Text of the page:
I spent the day after Christmas doing some shopping for my practical daughter who insisted that bargain hunting for her gifts would not offend her at all.
We are a practical family; my daughters have certainly taken on the thrifty sense of living that I raised them with. Proof of that thrifty/ survival gene?
Proof: They are both living on their own as independent, self-sufficient, employed, college graduates. They are paying their own rent and buying their own groceries, (yes, they do consider ramen noodles a pantry staple). To top it all off? They are making timely, monthly payments on their college loans.
So, back to my opening sentence. While on that post 12/25 shopping trip, I spent some time in Barnes & Noble shaking off the holiday stress with a tall coffee, black.
Back to Barnes & Noble. I found a book (on clearance) that my daughter had been trying to hunt down; I had it gift wrapped (for free) and was heading out of the store when I spotted a paperback that called me to stop and flip through the pages. The Happiness Project.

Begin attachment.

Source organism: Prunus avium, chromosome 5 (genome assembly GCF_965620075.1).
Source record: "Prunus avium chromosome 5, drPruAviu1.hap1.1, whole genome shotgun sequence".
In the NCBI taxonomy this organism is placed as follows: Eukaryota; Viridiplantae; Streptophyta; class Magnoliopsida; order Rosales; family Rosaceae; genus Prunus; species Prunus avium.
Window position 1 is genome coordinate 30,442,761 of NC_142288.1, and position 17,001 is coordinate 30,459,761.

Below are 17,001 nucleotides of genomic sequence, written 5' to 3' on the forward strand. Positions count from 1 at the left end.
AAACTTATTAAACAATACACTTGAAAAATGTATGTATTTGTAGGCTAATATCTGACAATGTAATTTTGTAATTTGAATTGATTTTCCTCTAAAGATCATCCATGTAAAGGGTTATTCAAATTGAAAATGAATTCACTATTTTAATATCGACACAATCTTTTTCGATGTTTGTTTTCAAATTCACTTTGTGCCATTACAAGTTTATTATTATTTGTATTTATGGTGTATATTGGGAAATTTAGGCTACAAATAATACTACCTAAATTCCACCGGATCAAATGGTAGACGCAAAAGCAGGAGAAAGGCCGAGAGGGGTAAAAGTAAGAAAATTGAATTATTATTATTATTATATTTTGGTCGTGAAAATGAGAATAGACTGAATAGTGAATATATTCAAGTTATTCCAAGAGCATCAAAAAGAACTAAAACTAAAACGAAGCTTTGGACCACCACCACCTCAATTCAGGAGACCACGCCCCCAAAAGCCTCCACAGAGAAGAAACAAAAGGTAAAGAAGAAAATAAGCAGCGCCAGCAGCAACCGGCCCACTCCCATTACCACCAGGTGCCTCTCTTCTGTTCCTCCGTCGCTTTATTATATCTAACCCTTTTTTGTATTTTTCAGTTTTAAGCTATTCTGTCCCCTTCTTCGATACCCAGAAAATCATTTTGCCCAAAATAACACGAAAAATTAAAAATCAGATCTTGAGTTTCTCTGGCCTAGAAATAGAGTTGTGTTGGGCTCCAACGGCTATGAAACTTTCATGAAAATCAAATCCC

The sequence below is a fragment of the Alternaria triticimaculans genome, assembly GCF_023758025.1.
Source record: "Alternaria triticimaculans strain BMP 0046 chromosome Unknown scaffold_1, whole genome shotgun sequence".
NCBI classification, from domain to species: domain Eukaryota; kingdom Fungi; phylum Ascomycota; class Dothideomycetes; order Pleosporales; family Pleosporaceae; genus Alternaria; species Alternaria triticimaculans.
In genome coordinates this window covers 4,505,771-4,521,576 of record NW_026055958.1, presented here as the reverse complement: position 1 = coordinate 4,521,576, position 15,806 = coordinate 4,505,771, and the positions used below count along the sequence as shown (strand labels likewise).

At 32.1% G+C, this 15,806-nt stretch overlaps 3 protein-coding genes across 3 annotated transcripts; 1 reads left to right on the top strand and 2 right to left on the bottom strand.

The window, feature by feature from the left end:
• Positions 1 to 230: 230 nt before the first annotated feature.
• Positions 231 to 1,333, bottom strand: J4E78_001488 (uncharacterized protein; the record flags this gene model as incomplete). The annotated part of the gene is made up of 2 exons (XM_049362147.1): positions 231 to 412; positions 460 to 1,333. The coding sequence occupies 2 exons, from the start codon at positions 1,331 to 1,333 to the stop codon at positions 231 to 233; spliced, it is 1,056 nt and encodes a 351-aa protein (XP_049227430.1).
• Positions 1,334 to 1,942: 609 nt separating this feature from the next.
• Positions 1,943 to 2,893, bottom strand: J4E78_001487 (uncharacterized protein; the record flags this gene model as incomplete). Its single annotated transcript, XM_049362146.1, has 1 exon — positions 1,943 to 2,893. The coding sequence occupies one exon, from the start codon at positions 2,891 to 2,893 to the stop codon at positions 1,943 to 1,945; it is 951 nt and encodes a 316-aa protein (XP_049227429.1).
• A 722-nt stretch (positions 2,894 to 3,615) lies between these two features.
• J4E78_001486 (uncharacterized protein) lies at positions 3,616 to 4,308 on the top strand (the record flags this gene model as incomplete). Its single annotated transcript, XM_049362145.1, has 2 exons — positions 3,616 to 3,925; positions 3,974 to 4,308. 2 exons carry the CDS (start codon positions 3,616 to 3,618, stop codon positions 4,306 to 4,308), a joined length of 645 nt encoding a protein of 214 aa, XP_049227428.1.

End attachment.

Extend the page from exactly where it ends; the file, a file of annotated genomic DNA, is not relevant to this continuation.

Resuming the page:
Being practical, I stuck that title in my memory, headed to the local library, and have since begun my journey of ‘research’ on? Right. Happiness. (I just knew there had to be a manual for that!)
If what I’ve learned in the past is true, it won’t be the act of finishing this book that helps me find happiness, it will be the actual journey of reading the book that brings me such happiness. That’s not rocket science, that’s common sense.
Before cracking open this book, I hit Google for some pre-reading insight.
Click here to see a piece of where this story leads.
My favorite myth? #5.
What am I most guilty of? #1.
How about you?